Sunday: This day is ruled by the Sun. It provides excellent energy for efforts involving general success, business partnerships, job promotions, business ventures, and professional success. Magical work involving friendships, joy, and mental or physical health also benefit from this influence.

Monday: Monday belongs to the Moon. Its energy benefits efforts that deal with women, the family, home and hearth, the garden, and medicine. It also boosts rituals involving psychic development and prophetic dreaming.

Tuesday: Mars rules Tuesday. Try it for work involving men, conflict, physical endurance and strength, lust, hunting, sports, and all types of competition. Its also a great tool for rituals that deal with surgical procedures or political ventures.

Wednesday: Wednesday is ruled by Mercury. Its energy is most beneficial for spellwork involving writers, poets, actors, teachers, and students. Thats because its influence vibrates toward inspiration, communications, the written and spoken word, and all forms of study, learning and teaching. It also provides a good time to begin efforts that deal with self-improvement or understanding.

Thursday: Jupiter governs Thursday, and influences work that involves material gain, general success, accomplishment, honors and awards, or legal issues. Its energies also benefit matters of luck, gambling, and prosperity.

Friday: Friday belongs to Venus, the planet of love. Since its energies are warm, sensuous, and fulfilling, its of greatest benefit to efforts involving matters of the heart, pleasure, comfort, and luxury. Use it, too, for any magical work that deals with music, the arts, or aromatherapy.

Saturday: Saturn, the planet of Karma, presides over this day. It provides excellent conditions for efforts that involve reincarnation, karmic lessons, the mysteries, and wisdom. Its energies also benefit any work that deals with the elderly, death, or the eradication of pests and disease. Dorothy Morrison

Are you a good Witch or a bad witch?? The good witches come from the north and
the south, the bad witches from the east and the west….

Are you a “White Witch”?
Some Witches like to explain that they practice only “white” magick. This is probably their way of assuring you that they don’t cast “evil spells” or try to manipulate you through their magickal talents. The term white witch was much more prevalent in the early 1990’s, possibly as a need to be more politically correct or to counter the prejudices of those who would do them harm before New Age ideas became more popular. Some African-American and Native American Witches take offense to being called white Witches as the term implies race to them.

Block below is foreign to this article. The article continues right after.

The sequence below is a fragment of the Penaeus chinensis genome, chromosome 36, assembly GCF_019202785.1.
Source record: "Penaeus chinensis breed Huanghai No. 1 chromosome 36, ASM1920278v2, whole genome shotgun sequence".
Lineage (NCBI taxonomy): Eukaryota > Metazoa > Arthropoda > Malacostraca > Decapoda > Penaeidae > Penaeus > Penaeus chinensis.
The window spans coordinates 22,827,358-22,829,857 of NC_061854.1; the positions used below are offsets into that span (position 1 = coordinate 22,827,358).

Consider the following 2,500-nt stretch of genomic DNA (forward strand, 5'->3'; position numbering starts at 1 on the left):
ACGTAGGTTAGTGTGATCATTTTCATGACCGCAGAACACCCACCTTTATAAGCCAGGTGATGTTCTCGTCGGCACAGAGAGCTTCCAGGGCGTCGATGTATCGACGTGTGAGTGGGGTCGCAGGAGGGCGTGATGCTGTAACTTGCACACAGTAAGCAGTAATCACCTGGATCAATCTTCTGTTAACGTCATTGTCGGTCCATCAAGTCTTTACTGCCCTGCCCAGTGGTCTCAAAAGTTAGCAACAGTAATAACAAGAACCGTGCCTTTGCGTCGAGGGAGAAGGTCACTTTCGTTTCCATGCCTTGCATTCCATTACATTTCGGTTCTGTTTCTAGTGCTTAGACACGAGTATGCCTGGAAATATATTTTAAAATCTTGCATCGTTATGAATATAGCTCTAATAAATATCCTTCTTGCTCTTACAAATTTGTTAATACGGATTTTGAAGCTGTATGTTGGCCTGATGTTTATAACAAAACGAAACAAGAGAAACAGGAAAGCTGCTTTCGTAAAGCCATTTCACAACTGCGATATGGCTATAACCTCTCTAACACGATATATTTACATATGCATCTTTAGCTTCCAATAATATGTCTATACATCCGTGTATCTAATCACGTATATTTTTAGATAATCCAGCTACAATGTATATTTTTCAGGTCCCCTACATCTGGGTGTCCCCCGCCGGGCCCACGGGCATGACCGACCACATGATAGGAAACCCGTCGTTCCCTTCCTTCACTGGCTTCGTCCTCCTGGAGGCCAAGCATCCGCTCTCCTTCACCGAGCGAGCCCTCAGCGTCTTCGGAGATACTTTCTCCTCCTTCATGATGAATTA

Magick really isn’t black or white. It just is. The idea of black or white is to differentiate between the intentions. White being good, according to the theory, and black being malicious.

One popular Wiccan author refuses to consider her work to be black magick but does practice “Dark” magick. “Dark isn’t the same as evil,” she says. Dark can relate to any type of protection or defensive spell, and this particular woman is very strong in her protection rituals. She would never cast a healing spell without the permission of the patient or perform any ritual that would bring ill will to another human being.

Think of Kestrel Firehawk in Flying By Night when she invokes Hecate, the Dark Mother, to protect her family and get her through this terrible crossroads in her life.

Most Pagans believe in karma, reincarnation, and/or some form of cause and effect. You may have encountered the same beliefs among Buddhists. You get back what you send out. What goes around, comes around. Do unto others as you’d have them do unto you.